Toronto Maple Leafs

NHL Free Agency 2013: Toronto Maple Leafs Should Pursue Vincent Lecavalier

Vincent Lecavalier was bought out this offseason by the Tampa Bay Lightning.
Vincent Lecavalier was bought out this offseason by the Tampa Bay Lightning.Jared Wickerham/Getty Images
Jon ReidCorrespondent IIJune 28, 2013

Another domino has dropped during the NHL's compliance buyout period, adding another big name to the NHL free-agency pool in 2013.

This time it was Vincent Lecavalier of the Tampa Bay Lightning, who was dismissed by his club, as the Lightning desperately needed the cap space in order to fill out their roster.

The Lightning tweeted a kind farewell to their long-time centerman after announcing the news on their official Twitter page:

Part 1 of 3: “Vinny has been a significant reason for many of our past successes, including the 2004 Stanley Cup.” - Steve Yzerman

Tampa Bay Lightning (@TBLightning) June 27, 2013

Part 2 of 3: "His contributions to the community are immeasurable. The Lightning organization is indebted to Vinny."

— Tampa Bay Lightning (@TBLightning) June 27, 2013

Part 3 of 3: “ We thank him for all he has done here and we wish him well as he moves forward."

— Tampa Bay Lightning (@TBLightning) June 27, 2013

Lecavalier then responded in kind:

"I have the utmost respect for the Lightning organization...thank you Lightning fans for being with me thru thick and thin" - Lecavalier

— Tampa Bay Lightning (@TBLightning) June 27, 2013

The 33-year-old Lecavalier will now be an unrestricted free agent who can sign with any team other than Tampa Bay when the free-agency window opens on July 5.

Enter the Toronto Maple Leafs.

Toronto GM Dave Nonis has expressed his interest recently in making several moves this offseason to upgrade, and it's been known for quite a while now that Toronto is still searching for a No. 1 center.

With Lecavalier now hitting the open market, the Maple Leafs have the perfect opportunity to pick up a veteran player who is capable of giving two to three years of production on the top line.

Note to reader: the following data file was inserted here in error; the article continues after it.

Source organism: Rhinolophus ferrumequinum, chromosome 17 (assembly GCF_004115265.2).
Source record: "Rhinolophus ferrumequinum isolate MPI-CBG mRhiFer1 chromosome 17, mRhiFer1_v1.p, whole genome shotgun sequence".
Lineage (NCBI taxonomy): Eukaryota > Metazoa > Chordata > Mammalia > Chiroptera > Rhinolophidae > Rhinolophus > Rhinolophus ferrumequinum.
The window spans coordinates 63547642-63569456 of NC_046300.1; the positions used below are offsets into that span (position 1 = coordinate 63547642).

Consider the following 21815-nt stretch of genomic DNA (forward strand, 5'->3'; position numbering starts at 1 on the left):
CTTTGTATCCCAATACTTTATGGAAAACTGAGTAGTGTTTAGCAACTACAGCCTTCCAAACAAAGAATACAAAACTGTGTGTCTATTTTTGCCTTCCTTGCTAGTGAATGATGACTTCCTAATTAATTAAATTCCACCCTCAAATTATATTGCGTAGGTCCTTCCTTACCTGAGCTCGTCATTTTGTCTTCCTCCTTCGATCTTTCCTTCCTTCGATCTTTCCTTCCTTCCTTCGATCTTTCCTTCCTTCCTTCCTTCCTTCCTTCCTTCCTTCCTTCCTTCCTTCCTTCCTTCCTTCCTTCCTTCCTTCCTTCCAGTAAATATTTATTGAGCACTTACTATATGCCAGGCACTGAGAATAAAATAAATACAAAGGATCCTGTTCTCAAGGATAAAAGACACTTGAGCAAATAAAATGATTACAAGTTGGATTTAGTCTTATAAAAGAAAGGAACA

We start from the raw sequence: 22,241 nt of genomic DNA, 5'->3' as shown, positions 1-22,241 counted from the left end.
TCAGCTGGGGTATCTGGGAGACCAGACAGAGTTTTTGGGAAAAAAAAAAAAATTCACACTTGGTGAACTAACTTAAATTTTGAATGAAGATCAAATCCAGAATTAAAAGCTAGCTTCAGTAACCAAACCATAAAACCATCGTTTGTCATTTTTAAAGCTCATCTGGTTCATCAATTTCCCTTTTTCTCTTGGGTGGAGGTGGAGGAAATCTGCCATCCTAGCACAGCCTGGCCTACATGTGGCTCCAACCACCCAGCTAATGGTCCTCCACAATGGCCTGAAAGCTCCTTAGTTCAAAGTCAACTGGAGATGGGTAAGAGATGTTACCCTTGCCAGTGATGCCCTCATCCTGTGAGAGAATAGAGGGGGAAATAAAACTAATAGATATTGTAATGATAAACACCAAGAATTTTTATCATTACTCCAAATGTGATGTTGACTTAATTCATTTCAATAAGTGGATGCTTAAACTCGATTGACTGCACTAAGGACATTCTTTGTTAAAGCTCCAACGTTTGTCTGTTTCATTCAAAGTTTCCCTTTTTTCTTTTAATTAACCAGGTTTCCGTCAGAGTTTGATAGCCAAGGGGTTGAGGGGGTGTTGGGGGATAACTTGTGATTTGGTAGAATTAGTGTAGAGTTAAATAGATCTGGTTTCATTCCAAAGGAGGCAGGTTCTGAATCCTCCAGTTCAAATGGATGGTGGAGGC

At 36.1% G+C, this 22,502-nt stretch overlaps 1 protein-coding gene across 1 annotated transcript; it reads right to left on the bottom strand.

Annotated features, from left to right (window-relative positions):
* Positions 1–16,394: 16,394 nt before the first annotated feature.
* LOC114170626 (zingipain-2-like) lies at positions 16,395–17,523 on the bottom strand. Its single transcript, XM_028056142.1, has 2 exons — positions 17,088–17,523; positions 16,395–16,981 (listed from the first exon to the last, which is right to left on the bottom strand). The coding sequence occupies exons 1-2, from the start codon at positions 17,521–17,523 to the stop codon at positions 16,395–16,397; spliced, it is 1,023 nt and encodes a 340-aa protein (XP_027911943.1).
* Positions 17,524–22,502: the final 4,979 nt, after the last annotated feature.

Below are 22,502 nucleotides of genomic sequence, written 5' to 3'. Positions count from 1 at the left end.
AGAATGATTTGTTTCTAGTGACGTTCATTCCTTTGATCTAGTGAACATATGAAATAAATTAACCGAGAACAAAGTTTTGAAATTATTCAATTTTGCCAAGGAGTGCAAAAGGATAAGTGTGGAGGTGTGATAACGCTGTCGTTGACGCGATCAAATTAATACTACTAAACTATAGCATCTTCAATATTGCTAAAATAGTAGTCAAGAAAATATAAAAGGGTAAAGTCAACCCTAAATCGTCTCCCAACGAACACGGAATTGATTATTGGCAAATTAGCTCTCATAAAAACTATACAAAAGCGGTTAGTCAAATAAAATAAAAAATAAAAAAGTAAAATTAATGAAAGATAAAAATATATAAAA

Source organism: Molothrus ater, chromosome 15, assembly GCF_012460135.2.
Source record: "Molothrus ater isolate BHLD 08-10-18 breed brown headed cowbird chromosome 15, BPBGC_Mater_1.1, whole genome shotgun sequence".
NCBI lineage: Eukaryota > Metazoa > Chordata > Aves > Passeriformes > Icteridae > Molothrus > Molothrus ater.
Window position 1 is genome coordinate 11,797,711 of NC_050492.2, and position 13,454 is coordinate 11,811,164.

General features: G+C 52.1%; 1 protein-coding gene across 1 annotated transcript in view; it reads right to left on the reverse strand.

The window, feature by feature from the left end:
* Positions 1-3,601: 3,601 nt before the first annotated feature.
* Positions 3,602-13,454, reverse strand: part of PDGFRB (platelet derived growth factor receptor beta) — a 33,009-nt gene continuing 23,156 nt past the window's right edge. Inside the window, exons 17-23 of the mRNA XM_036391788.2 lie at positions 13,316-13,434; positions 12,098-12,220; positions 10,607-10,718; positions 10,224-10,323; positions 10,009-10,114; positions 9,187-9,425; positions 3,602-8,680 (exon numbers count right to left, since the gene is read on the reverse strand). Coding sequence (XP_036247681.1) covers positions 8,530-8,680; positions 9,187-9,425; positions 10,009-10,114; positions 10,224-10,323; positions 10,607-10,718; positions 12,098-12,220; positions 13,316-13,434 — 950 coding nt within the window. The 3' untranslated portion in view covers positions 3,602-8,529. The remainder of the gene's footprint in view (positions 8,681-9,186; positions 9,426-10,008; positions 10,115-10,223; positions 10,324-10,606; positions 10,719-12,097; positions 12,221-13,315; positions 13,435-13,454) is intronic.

Consider the points that people usually bring up in opposition to acquiring Lecavalier.

The first is his contract.

Well, with this buyout, teams now have a clean slate to work with in terms of a new contract. No longer are they bound to a lengthy, expensive deal.

The second is his age and declining production.

To those people, I'd like to point out that despite his numbers not being where they were at the peak of his career, he has still average 0.8 points per game over the course of his last three seasons (135 points in 168 games).

Compare that number to the production of Tyler Bozak (0.53 points per game) and Mikhail Grabovski (0.62 points per game) over the last three years, and it's actually very impressive and a definite upgrade.

Signing Lecavalier to a short-term contract that pays between $4.5 to $5 million per season may seem like an overpayment, but it would allow the Leafs to upgrade at center for a more reasonable price than Grabovski and Bozak (or what Bozak is demanding), and his contract would only be on the books for two or three seasons.

Signing Lecavalier would allow the Leafs to buy out Grabovski's contract, which will be on the books for another four seasons at $5.5 million a year.

Inking Lecavalier would finally give Phil Kessel a playmaking No. 1 center to play alongside, as well.

Toronto wouldn't just receive increased production from their first-line center, but it's also very likely that Phil Kessel would have an even better year than he did in 2013.

With Lecavalier's onerous contract now out of the way, the risk for any team to bring him in has sharply decreased.

If the Leafs were smart, they'd sign Lecavalier as soon as possible on July 5. It may not be easy—Pierre LeBrun of ESPN reports that 12 teams, and maybe more, may be interested in his services—but it's something the Leafs must pursue aggressively.

 

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